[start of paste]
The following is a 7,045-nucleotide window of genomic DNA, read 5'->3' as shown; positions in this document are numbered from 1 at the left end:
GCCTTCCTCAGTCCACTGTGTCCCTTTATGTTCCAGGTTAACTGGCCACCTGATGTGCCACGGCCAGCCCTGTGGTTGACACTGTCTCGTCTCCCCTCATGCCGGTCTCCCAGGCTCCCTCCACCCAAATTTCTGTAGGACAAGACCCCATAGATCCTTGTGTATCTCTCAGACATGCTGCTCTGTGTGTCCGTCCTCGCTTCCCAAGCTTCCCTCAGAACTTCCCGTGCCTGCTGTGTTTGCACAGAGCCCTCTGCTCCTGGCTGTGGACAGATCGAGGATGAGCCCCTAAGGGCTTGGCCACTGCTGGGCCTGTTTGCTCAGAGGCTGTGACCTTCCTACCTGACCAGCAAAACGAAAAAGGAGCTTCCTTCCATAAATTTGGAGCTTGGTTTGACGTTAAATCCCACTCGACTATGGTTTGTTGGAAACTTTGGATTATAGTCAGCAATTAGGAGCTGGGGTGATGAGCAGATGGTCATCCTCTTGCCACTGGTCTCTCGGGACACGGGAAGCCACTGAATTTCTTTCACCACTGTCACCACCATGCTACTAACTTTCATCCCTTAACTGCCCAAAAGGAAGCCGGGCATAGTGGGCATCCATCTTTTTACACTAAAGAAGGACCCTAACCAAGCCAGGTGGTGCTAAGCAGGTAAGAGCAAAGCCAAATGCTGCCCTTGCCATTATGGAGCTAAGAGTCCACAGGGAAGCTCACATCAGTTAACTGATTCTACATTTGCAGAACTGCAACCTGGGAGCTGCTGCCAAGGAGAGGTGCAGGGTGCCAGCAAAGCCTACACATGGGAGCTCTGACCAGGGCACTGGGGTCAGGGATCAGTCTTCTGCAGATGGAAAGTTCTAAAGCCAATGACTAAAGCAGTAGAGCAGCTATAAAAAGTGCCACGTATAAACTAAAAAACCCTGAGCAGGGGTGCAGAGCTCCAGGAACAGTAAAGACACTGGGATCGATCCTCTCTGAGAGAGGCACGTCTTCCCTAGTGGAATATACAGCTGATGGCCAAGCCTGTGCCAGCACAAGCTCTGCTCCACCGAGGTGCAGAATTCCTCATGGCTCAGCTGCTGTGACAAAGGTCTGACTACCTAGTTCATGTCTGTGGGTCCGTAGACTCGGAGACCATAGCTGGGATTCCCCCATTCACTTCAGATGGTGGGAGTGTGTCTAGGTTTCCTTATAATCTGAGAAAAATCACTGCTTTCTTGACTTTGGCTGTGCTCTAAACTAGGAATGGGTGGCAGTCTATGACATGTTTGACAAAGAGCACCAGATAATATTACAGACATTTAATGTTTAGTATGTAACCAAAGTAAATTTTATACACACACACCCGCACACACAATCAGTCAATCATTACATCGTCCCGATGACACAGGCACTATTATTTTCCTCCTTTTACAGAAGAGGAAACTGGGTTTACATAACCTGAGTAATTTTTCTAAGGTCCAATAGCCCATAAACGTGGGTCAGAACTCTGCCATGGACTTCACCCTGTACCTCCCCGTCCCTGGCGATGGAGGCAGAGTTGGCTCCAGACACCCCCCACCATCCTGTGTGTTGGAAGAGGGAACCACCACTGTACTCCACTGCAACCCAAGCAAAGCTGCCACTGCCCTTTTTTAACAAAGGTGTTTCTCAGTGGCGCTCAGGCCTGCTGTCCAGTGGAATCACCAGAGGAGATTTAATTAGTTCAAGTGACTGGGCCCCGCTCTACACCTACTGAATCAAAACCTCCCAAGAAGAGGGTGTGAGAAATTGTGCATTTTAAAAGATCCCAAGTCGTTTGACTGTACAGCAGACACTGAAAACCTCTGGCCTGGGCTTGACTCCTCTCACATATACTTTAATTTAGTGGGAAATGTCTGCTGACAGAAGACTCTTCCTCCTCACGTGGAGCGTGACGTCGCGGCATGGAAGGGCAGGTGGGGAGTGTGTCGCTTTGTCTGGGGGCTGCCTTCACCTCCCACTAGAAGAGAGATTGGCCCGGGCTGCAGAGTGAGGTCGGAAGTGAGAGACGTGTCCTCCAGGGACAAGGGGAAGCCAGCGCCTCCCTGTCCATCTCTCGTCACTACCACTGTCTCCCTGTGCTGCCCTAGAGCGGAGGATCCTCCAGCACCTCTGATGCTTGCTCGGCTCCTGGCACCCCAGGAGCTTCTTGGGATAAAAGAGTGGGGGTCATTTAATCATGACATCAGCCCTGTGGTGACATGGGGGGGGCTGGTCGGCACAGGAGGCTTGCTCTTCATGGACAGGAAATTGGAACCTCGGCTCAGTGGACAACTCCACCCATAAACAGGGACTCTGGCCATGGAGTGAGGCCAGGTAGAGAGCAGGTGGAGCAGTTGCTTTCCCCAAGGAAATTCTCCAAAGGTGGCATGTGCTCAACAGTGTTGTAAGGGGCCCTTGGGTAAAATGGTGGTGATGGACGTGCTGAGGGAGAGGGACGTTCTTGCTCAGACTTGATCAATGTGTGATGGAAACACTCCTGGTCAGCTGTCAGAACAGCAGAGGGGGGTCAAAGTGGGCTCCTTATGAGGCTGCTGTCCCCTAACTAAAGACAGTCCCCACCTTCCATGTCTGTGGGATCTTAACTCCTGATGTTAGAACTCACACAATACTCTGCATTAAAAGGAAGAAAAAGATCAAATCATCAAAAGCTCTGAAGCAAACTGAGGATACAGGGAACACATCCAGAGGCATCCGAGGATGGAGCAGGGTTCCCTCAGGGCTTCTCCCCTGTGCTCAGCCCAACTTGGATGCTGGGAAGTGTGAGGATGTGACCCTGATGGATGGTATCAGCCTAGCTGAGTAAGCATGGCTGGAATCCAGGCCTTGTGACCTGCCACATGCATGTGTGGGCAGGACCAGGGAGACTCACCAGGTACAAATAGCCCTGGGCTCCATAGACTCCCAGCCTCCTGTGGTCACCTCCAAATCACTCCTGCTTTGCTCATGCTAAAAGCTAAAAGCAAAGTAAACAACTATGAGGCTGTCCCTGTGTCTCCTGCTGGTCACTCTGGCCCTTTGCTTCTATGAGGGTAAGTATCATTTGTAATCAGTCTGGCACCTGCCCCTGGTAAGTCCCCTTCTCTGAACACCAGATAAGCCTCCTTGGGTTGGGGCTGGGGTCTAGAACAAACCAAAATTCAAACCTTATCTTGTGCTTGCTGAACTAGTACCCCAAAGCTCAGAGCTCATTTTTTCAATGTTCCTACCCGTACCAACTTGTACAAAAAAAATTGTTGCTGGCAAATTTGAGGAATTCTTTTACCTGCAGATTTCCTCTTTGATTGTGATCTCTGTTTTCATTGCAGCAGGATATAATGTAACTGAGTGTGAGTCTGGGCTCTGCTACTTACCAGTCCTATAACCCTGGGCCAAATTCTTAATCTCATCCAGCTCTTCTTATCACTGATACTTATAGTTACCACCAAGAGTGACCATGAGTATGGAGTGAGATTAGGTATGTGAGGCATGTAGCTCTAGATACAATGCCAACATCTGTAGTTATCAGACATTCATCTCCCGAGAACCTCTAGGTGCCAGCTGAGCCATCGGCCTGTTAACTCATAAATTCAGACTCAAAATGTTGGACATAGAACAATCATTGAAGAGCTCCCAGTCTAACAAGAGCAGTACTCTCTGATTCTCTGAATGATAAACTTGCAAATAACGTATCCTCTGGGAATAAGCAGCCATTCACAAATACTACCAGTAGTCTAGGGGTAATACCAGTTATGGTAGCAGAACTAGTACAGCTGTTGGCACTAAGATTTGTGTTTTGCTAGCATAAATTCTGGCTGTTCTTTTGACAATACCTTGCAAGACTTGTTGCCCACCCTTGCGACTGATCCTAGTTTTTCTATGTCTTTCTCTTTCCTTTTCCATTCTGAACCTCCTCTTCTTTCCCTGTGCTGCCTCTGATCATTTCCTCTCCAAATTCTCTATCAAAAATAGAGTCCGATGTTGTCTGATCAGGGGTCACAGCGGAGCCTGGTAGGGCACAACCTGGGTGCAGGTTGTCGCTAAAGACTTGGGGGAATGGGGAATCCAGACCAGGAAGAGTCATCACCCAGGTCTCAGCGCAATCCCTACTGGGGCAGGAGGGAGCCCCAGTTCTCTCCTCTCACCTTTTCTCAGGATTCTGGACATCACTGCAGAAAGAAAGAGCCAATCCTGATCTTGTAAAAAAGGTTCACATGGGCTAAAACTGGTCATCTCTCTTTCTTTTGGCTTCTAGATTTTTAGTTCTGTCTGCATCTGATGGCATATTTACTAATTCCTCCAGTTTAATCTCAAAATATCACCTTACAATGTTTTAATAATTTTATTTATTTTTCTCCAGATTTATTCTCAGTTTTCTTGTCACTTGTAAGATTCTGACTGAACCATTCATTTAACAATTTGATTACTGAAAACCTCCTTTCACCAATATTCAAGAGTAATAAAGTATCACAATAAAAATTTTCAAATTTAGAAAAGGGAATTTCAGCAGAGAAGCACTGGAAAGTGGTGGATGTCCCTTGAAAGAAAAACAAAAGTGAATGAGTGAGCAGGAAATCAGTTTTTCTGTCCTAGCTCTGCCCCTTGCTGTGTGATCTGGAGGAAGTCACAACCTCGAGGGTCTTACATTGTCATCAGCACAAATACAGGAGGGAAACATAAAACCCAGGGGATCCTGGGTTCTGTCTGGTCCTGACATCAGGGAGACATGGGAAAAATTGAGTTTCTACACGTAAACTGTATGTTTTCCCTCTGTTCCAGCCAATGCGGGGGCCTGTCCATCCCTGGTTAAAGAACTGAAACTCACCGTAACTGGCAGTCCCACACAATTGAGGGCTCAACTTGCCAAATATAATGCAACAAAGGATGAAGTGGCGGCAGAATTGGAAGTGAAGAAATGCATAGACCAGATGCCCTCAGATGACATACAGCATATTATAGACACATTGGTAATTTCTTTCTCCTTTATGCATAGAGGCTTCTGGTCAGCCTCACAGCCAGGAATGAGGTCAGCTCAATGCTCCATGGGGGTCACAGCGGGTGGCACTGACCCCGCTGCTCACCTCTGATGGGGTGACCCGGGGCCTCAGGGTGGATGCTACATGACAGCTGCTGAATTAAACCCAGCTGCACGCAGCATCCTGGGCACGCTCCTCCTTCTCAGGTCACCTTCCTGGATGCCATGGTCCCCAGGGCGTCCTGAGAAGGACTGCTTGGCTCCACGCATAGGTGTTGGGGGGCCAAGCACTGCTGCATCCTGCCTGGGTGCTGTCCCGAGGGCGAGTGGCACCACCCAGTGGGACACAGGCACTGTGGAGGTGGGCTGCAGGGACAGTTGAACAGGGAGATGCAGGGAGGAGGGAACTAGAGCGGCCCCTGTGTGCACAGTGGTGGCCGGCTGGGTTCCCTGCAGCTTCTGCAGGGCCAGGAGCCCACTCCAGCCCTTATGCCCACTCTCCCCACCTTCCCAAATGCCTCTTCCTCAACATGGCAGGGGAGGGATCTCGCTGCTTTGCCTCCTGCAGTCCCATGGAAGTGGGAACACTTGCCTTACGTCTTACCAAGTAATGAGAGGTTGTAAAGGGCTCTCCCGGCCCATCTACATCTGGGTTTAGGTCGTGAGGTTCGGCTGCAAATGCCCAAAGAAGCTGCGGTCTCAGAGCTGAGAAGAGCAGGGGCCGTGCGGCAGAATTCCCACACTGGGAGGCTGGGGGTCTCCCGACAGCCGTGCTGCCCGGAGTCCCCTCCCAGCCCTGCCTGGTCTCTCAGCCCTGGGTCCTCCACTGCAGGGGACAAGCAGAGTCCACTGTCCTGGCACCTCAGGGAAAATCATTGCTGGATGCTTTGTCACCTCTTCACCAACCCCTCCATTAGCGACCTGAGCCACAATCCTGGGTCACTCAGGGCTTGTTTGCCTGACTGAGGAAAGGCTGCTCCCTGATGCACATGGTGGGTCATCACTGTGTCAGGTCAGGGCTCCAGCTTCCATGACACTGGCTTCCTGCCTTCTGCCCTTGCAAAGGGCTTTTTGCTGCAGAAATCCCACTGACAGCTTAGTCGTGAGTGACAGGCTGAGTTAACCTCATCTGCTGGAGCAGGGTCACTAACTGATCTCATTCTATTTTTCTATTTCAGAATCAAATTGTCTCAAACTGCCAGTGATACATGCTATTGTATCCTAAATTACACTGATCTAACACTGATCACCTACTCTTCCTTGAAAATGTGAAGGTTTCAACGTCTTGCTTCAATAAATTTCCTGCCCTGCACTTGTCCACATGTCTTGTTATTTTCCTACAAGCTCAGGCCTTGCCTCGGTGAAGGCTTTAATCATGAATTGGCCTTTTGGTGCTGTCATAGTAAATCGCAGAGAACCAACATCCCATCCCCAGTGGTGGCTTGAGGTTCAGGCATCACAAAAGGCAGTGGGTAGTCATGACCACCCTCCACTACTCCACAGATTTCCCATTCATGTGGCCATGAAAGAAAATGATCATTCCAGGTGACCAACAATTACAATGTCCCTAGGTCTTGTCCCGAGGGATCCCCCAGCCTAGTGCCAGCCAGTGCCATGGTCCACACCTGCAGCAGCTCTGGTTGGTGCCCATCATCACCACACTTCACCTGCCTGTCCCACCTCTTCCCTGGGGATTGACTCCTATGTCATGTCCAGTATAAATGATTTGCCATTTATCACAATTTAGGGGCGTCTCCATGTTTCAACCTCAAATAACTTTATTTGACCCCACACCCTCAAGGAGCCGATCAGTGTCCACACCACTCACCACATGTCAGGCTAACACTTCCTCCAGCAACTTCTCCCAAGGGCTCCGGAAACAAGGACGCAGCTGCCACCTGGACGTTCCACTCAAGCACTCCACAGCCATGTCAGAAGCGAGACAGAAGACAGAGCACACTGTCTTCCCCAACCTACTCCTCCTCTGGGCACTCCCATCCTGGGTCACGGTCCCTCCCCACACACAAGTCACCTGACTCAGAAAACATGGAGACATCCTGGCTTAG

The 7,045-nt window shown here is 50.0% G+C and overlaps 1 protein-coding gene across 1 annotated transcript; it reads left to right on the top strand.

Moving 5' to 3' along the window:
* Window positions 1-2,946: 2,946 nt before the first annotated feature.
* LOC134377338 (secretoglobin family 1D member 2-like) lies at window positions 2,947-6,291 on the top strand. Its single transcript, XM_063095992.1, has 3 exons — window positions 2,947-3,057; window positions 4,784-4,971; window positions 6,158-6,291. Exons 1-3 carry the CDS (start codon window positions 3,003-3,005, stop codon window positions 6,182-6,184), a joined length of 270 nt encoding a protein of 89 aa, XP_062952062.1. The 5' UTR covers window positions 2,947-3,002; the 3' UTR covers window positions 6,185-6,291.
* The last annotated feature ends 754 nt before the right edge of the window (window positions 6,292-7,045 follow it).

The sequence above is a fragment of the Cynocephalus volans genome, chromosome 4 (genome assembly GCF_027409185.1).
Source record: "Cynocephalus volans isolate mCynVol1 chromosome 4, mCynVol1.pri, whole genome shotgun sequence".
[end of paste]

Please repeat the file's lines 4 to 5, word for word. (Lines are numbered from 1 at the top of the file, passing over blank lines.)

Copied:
Moving 5' to 3' along the window:
* Window positions 1-2,946: 2,946 nt before the first annotated feature.